Home » Forget Big Change, Start With A Tiny Habit by BJ Fogg (Transcript)

Forget Big Change, Start With A Tiny Habit by BJ Fogg (Transcript)

Think about it this way. You already know how to floss all your teeth. That’s not what you’re lacking. What you’re lacking is the automaticity of flossing. You don’t need to train flossing all your teeth. You need to train making it automatic.

Now in the persuasion boot camps that I teach we geek out about this stuff. This is one of the crews with me up in the wine country during it. We look at the sequences of behaviors that eventually land you here to habit. We won’t go in that kind of depth today, but what I do want to say, and this is a little bit controversial, is this puzzle is solved. I’m going to share the pieces with you, and I’m going to share some ways that it got solved. We’ll see what you think.

There’s a new way to create habits that is reliable and it’s systematic.

Now we we look at health outcomes, bulls eye, what do we want to do? Well things like lose weight, manage stress, and so on. But if you design for the outcomes, you’re designing at the wrong place. You need to design for the behaviors that lead to the outcome. If you take an issue like weight loss there are many, many behaviors that can contribute to that outcome. Stress reduction, eating better, and so on. I would propose that most of the behaviors that we need to do are habits.

So of the 15 ways that behaviors can change, the ones that matters most to long term health are habits. And as we create what I call these tiny habits, and we can’t do it all at once, little by little we will approach this health outcome in a very reliable way, in a way that doesn’t regress, in a way that doesn’t make you, “Oh, I give up, now I’m just going to go back to how I was.” Let me share a personal example, and I hesitated about including this, but I will.

In 2010 I got one of these scales that’s super high tech, and it can tweet out your weight. Okay. I set it up so it’s tweeting my weight. I started tweeting it out in 2010. This is about a year, so you can see what’s going on. Not much changed up and down, up and down. What I learned was, number one, simply tweeting your weight didn’t seem to have any effect on me. I looked up others who had done it and didn’t seem to have lots of an impact.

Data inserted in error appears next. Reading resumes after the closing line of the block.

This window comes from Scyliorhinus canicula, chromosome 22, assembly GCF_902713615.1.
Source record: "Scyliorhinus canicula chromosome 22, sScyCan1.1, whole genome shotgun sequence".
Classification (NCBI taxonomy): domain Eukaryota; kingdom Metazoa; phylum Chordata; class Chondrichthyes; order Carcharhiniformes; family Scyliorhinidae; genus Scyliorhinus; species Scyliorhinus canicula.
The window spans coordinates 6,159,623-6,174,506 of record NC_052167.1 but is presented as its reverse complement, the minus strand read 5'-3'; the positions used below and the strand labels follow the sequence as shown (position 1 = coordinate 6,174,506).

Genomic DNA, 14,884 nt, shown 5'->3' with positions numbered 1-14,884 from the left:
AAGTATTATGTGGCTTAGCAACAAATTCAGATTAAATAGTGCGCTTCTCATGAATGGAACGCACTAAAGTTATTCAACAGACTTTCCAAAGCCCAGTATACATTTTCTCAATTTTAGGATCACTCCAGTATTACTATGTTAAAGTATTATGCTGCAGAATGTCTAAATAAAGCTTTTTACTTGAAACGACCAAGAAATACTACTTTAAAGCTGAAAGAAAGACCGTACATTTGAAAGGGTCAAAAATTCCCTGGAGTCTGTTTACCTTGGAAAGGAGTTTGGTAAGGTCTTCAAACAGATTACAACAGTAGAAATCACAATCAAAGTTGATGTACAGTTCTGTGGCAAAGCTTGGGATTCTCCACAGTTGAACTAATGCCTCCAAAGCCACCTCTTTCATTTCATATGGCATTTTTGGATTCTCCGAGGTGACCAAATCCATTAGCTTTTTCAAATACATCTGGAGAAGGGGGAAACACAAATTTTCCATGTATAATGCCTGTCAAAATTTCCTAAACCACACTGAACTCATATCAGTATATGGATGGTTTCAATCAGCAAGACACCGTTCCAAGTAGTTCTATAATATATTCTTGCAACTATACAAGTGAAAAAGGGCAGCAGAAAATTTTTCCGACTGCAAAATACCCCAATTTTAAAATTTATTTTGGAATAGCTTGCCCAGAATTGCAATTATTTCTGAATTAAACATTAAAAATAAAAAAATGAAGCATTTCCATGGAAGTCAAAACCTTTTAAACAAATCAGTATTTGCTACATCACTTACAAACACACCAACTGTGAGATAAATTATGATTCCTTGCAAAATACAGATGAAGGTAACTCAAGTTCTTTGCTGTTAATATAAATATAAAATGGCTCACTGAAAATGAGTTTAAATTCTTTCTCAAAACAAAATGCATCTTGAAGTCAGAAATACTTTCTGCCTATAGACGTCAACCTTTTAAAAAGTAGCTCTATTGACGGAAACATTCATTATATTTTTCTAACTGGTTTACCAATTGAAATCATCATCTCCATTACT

Number two, my Twitter followers hated it, so I stopped. But I made it a habit of stepping on the scale. It was right there. A few months later, going up. At one point I thought, “I’ve been doing this thing called tiny habits, something I’ve applied elsewhere. Now I’m going to apply it to weight loss because I want to lose some pounds.” After creating many, many, many, many tiny habits this is where I am this week. That’s probably the course of a year or so. You can see, no real change.

And then putting them together, little by little, these tiny habits that took root and would grow. I believe I’ve made a long term change. We’ll see five to 10 years from now, but it seems like these habits will be very hard to undo. I put this out there.

When you know how to create tiny habits, you can change your behavior and your life forever.

Now let me back up and explain how I honed in on the formula of tiny habits, and you can see whether it syncs with how you think about it.

There are three things that have to happen, at the same moment, to cause a behavior.

Number one, there has to be some level of motivation. You’ve got to want to keep your teeth clean. You’ve got to want to get stronger with push ups, or something like that.

Next, you’ve got to have the ability to do it.

Then, there has to be a trigger. Now when I say trigger, I mean I call to action. It’s the thing that says, “Do push ups now,” “Floss your teeth now,” and so on.

It’s these three things together when they combine at once then the behavior will also occur, whether it’s floss your teeth, do push ups, what have you, send a thank you note. Now motivation and ability are trade offs. This curved line represents that trade off. If you’re anywhere above the line and the trigger occurs, you will do the behavior.

So let me get some examples of this. Here below the line, let’s say I want you to run a marathon, and you have no motivation to run a marathon. Both low motivation and it’s hard. When I say, “Run a marathon. Run a marathon,” you’re not going to do it, no matter how many times I make that call to action.

In contrast, if I say, “Oh, walk outside and walk back in,” maybe 30 seconds, simple to do, you’re above the line. Still you may not be very motivated, but because it’s so easy to do.

Let’s move up here. It’s hard to do. I’m asking you to do something very hard. In order to do something that’s difficult, you need high levels of motivation. In fact, I think that’s the purpose, that’s the only use of motivation in our lives, is to allow us to do hard things.

If we’re not doing hard things, we don’t need that much motivation. When our motivation lags, boom, can’t do it. Motivation is very slippery. If you set yourself up to do something hard, and you have to somehow sustain the motivation, the motivation is going to drop down. There’s going to be a point where you don’t do it. And habits are about repeating it, and you won’t create the habit.

So as I looked at this –as I looked at my behavior model, I thought, “Let’s go right here. Easy to do.” Stuff that’s so easy to do it doesn’t require much motivation at all. So whether your motivation is high, you’ll still do it. Whether it’s low, you’ll still do it. and so this is where the insight around, “Let’s make it really tiny. Really tiny like one, two push ups, one sip of water, and so on.”

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